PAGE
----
No more fiddling with remote-controller buttons or a mouse. Just look.
San Francisco-based startup Fove has developed eye-tracking for virtual reality — that kernel of technology many feel is key for the illusion of becoming immersed in a setting.
Glance, and a video-game character talks back. Or use a death stare to shoot down virtual spaceships. Watch a movie of a forest or a room and be able to look around wherever you want.
“It allows you to go inside the world that’s behind the display,” said Yuka Kojima, Fove’s co-founder and a rare female chief executive in male-dominated Japan Inc.
Fove, which comes from “fovea,” the part of the eye with the sharpest vision, from “field of view,” and the word’s similarity with “love,” has devised a way to use tiny infrared sensors inside headset goggles to monitor the movements of a wearer’s pupils.
It’s a small company, founded in 2014, with offices in Tokyo, San Francisco and Los Angeles, and employing just 17 people. But Fove is getting attention from the fledgling VR industry, as “virtual reality” is known, and winning backing from innovative financiers. It has raised about $500,000 through Kickstarter.
Virtual reality could revolutionize entertainment, like movies, games and live-streaming of sports. It has myriad potential business applications, such as giving apartment hunters a virtual look at real estate options and car buyers tours of virtual showrooms.
It could also prove useful for training pilots and surgeons, and has already been adopted by the military. The make-believe experience could aid in “empathy training” for police and other service providers. Pornography is another potentially lucrative application.
A recent report by New York-based Superdata, which analyzes data on games, said smaller companies could become “first-movers,” as established players keep a cautious wait-and-see attitude.
Rahat Ahmed, co-founder and chief of strategy at New York-based Trinity VR, an investor in technology and emerging markets, says the big plus of VR is “intuitive interaction.”
Augmented reality enables users to see three-dimensional objects in the real world, while VR delivers a 360-degree fictional universe.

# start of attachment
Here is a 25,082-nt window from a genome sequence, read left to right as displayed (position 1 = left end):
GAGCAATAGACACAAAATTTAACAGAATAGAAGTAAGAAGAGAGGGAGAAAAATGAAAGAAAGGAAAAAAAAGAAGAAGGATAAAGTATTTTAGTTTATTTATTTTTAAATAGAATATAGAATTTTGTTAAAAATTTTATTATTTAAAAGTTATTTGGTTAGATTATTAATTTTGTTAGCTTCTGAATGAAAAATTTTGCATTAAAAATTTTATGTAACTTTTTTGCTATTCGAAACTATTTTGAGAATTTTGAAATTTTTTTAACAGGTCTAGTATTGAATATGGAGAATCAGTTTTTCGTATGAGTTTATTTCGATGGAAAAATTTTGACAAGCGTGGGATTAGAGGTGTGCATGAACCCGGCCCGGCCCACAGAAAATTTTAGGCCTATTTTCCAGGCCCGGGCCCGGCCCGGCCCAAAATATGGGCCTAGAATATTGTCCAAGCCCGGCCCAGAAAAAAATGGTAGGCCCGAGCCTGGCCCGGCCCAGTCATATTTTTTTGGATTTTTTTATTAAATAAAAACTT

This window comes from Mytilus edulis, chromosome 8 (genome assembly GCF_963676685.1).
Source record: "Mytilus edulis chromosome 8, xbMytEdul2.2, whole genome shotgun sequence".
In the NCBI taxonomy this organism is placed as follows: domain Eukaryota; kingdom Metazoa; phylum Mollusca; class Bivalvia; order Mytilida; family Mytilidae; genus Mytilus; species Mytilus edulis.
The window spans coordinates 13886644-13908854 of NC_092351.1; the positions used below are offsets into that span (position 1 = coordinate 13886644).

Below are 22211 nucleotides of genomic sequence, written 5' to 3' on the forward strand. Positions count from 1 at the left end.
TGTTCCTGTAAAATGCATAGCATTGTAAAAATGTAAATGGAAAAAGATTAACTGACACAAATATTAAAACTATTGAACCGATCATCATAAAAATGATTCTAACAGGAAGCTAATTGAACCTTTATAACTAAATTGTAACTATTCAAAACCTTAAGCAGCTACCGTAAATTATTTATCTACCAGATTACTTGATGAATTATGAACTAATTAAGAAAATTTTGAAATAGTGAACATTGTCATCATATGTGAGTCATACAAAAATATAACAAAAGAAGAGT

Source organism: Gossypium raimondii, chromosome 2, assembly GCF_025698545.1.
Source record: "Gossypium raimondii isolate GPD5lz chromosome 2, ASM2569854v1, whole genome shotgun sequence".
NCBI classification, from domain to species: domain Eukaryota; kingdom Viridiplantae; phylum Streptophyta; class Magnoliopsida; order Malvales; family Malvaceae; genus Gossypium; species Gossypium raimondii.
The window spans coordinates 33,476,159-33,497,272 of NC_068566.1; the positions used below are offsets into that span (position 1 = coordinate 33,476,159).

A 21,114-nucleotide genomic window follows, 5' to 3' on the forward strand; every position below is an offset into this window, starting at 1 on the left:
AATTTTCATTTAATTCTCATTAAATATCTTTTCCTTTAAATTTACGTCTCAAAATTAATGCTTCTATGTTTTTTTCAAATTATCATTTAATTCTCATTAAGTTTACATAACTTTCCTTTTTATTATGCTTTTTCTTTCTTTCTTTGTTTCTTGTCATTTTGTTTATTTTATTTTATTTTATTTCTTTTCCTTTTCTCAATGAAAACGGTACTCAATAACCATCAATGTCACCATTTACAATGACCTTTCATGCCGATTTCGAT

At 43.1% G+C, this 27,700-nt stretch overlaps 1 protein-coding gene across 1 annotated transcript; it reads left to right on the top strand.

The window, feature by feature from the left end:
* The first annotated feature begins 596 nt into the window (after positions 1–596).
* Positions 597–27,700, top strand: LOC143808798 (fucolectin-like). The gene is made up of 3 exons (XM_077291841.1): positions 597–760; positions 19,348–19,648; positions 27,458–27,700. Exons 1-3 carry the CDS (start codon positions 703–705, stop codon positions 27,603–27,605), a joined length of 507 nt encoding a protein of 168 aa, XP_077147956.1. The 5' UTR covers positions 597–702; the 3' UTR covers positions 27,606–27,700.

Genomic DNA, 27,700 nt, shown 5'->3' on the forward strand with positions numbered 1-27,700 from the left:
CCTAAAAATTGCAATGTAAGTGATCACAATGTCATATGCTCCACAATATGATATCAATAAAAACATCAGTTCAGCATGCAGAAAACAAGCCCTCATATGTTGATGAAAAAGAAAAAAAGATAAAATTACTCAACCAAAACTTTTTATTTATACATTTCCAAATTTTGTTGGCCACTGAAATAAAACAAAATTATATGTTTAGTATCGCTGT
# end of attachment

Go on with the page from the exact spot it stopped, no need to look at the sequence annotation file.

“Every major company has to have a VR-AR strategy,” Ahmed said recently at the CLSA Japan Forum in Tokyo. “It allows connecting — going fishing with your father who is far away.”
New technology usually has its share of detractors, and there are worries that VR could have harmful effects if users become too immersed in their fantasy environments and estranged from reality.
But Fove developers say VR can play a positive role.
In one poignant demonstration, a bed-ridden grandmother wears a Fove headset to “attend” her grandson’s wedding, sending a human-shaped robot controlled by her eyes in her place. The woman gestures happily, reaching out from her bed as if the newlyweds are standing before her.
Eye-tracking can enable disabled people to use their eyes to control devices, says Kojima’s co-founder at Fove, Australian Lochlainn Wilson. He developed Fove’s breakthrough technology for eye-tracking.
With the help of Fove and a Japanese university, for example, a young man with spinal muscular atrophy, an illness that has weakened his arms and fingers, used eye movements to play a piano.
“We want to do things with VR that people haven’t thought about, or have thought to be impossible,” said Wilson, who met Kojima while she was studying English for four months in Australia. “And we have got other secret projects in the future.”
Fove has potential rivals, such as electronics and entertainment company Sony Corp. and Facebook’s Oculus, which later this month will begin shipping the consumer version of its Rift virtual-reality headset for $600, plus $1,500 for an “Oculus-ready” PC.
Oculus says it is working on eye-tracking for its headsets, and other players like Eyefluence Inc., based in Milpitas, California, have also developed the technology.
Microsoft Corp. will soon have a developer version of its augmented reality device, HoloLens, for $3,000.
Fove’s headset for game and other content developers will become available sometime later this year for about $500 — though for the headset to work well, you need in addition a good PC costing $1,000 or more.
The company plans to make 1,200 such headset kits, but Kojima says Fove could boost production to as many as a million headsets if she clinches a deal to supply them to Internet cafes. Fove also is offering to license the technology to other companies.
Fove’s eye-tracking technique is convincing: In one recent demonstration, a headset wearer watched a computer-graphic figure holding a machine gun slowly approach, evoking a sense of menace.
Looking at the space behind the figure, the background came into more vivid focus and the figure in front dimmed a bit, enhancing the illusion of perspective.
Kojima, who is also a filmmaker, became interested in story-telling from when she was studying at Tokyo’s prestigious Ochanomizu University. Later, while working as a game producer at Sony Computer Entertainment, she began to wonder why games allowed only “yes” or “no” choices, when stories usually called for more subtlety.
Fove, she believes, can fix that by making the interaction more intuitive.
“It should feel more like the way we are facing each other now, laughing, making eye contact, a nonverbal form of communication,” said Kojima. “Nuances should be part of storytelling. It should be natural.”